Monday, January 9, 2012

From Tween to Teen

My sister Ava is eleven (and a half! she would want me to be clear about that) and a big reader. I love middle grade and waited many years for her to be old enough so that we could share the same books, which has been a major bonding thing for us. For Christmas, I got her an assortment of new middle grade titles, but when I arrived at my dad's house, I found her and her best friend Olivia reading...



I soon discovered she had also read the copy of The Hunger Games that I lent to my dad, which my stepmother was NONE TOO PLEASED ABOUT when she found out about all the child murder and whatnot. Ava later confessed to me that she had, in fact, read the entire trilogy behind her parents' backs.

I was not prepared for this. Ava has retained her innocence to a much greater degree than many of her peers because of her parents' (over)protectiveness (unlike me, who started reading Christopher Pike's teens-have-sex-and-murder-each-other books at an outrageously inappropriate age), so I was thinking her foray into the YA world would still be a couple of years down the road.

I sat Ava and Olivia down to talk about their transition from middle grade to young adult.

Cristin: Did you know Matched was a young adult book when you picked it up?

Olivia: No, I just thought it looked interesting.

Ava: I knew, but I didn't really acknowledge it.

Cristin: To yourself or to your parents?

Ava: Both.

Cristin: Did you ever feel like you couldn't identify with the characters because they were significantly older than you?

Ava and Olivia: No.

Cristin: Can you elaborate?

Ava and Olivia: Not really.

Cristin: Do you prefer books about characters your age or older?

Olivia: Either. It just depends on the story for me.

Ava: I like both. It's really cool to read a book where someone is my age and is doing lots of cool stuff, but it's also cool to read a book where someone is older and I know that someday I'll be doing the same kind of stuff they are.

Cristin: Have you ever read a book where you felt like you were in over your head?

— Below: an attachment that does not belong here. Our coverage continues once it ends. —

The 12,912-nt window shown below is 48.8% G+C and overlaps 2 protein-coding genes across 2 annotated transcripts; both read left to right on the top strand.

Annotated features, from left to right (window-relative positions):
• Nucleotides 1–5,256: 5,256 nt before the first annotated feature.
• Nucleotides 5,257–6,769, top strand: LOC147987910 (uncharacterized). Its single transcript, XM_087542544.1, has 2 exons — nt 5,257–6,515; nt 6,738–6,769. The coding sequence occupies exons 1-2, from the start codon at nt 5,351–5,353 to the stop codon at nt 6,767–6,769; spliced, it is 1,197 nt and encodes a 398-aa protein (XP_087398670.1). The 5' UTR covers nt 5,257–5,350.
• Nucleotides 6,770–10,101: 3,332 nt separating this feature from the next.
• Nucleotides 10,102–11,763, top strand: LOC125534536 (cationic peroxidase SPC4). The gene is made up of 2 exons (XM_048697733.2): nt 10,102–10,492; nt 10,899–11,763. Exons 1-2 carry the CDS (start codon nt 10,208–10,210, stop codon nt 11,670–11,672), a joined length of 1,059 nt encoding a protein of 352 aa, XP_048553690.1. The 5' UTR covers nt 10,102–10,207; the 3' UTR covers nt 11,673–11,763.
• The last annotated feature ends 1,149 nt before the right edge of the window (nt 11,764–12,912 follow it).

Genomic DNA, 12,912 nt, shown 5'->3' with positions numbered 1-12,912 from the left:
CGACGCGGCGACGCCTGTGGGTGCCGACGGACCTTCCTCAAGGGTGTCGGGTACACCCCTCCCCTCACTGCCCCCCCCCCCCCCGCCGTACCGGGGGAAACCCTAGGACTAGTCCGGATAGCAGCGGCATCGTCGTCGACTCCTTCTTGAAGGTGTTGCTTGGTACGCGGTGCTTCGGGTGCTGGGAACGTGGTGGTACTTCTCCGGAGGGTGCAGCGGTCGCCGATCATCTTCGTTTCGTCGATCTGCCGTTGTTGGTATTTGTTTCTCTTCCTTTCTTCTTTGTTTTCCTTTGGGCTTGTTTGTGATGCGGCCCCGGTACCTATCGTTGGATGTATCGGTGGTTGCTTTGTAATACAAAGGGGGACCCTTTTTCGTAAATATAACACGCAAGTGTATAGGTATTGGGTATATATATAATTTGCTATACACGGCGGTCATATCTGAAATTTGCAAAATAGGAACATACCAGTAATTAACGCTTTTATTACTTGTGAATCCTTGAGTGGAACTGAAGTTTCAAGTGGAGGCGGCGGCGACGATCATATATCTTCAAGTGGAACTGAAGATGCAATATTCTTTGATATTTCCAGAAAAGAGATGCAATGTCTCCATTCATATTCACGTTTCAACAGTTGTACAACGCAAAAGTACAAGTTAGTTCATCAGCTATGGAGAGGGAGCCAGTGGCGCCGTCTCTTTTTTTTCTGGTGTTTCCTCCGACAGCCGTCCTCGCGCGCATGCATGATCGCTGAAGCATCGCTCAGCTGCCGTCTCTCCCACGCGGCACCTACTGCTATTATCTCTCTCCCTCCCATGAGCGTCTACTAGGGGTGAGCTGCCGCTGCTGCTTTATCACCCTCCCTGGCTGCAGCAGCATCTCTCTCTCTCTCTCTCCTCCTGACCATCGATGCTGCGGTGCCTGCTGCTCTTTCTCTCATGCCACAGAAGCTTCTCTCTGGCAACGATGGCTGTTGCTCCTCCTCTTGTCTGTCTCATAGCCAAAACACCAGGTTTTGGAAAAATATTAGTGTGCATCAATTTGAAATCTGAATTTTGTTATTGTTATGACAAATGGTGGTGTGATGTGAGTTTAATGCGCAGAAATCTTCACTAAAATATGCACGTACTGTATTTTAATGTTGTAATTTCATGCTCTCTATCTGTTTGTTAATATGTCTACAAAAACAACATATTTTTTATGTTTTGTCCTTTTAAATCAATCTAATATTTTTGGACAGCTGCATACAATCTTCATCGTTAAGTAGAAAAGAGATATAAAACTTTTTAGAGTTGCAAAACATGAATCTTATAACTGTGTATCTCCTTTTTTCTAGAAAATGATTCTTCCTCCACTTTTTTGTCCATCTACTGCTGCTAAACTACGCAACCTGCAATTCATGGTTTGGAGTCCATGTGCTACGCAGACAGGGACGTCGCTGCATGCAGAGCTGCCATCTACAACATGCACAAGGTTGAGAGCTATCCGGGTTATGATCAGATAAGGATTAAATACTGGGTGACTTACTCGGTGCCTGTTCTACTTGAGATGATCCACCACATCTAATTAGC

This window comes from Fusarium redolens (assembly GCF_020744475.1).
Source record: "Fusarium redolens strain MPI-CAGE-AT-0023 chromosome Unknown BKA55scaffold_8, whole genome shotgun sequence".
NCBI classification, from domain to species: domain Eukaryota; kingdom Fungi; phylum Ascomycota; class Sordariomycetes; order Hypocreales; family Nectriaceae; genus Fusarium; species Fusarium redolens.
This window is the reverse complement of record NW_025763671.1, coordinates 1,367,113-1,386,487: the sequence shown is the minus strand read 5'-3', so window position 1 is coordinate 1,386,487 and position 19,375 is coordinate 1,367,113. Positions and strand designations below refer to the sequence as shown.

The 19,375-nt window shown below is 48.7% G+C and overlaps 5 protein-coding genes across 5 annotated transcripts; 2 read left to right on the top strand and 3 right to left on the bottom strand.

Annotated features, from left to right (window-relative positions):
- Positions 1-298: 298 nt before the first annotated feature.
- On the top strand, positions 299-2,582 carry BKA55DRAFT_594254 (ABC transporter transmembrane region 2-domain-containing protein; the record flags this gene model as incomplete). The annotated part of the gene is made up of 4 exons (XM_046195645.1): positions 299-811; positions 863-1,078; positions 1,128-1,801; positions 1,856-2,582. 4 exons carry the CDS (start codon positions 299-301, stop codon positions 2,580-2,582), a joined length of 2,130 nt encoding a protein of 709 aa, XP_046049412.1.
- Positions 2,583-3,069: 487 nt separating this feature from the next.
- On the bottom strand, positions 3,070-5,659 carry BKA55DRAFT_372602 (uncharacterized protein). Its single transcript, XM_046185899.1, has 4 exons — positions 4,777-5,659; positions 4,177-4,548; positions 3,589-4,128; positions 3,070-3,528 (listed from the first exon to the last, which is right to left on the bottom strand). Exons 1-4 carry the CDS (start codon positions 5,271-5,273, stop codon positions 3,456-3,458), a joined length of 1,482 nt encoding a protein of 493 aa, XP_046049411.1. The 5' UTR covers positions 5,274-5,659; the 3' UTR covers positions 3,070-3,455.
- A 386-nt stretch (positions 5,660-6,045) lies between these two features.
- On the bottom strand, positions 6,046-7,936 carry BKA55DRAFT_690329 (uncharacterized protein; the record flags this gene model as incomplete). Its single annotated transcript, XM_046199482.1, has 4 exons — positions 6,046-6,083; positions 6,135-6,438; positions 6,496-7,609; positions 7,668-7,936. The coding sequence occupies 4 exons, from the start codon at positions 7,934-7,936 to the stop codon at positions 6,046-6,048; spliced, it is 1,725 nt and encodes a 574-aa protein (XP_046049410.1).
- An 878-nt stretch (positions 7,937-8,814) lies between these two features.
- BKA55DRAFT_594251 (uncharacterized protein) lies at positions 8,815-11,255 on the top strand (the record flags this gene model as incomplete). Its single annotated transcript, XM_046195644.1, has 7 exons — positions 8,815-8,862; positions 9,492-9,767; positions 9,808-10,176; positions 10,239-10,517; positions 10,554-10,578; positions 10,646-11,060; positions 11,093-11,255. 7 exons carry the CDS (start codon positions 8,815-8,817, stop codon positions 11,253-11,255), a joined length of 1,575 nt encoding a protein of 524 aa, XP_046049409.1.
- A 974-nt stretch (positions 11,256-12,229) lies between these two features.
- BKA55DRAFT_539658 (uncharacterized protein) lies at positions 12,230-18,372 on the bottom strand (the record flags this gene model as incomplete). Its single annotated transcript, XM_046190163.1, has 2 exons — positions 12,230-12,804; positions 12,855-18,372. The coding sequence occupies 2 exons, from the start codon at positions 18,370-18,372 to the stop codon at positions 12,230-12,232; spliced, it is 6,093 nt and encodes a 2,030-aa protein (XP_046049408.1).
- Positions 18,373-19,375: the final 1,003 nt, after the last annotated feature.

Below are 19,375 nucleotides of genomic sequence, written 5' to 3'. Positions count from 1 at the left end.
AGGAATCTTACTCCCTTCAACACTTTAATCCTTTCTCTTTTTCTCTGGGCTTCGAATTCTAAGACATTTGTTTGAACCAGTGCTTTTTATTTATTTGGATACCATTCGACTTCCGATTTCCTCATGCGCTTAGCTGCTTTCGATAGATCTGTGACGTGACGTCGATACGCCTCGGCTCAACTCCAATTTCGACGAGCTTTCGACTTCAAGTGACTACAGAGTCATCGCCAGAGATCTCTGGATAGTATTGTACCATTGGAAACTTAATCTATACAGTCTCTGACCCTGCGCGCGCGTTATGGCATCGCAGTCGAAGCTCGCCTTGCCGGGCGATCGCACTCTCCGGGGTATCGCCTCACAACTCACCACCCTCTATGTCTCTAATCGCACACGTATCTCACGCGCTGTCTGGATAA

Ava: Fins Are Forever and Forgive My Fins [by Tera Lynn Childs]. They say some bad words and stuff, which caught me off guard, but I just skipped over them.

Cristin: How do you think you would react if you ever read a book that you thought was too adult for you?

Olivia: That would make me uncomfortable, so I'd probably put the book down.

Ava: I would just skip over the parts that were too much for me.

Cristin: So you don't think you need your parents to approve reading material for you?

Ava: No, I think we know what we're ready for and what we aren't. Like, my mom doesn't think I'm old enough to read The Hunger Games, but I did anyway and it wasn't too grown-up for me. There was some sad stuff and some scary stuff, but I know it's all made-up, and I thought it was really good. I hate that we never found out the names of Katniss' kids, though!

Cristin: When you go to the bookstore, where do you look for books?

Ava: The young adult section.

Olivia: I start in the kids' section, but I usually end up going into the young adult section too.

Cristin: Do you ever go anywhere else? Like into the adult books?

Ava and Olivia: NO!

In summary: kids know what they can handle, and adult books are boring. I COMPLETELY AGREE.

Have you found a teen to interview for Join The Mission yet? Corner a relative, stalk the stacks at your local library, whatever it takes! When you post your interview, come back and tell us about it so that we can post a link to your blog in our Join The Mission round-up at the end of the month.












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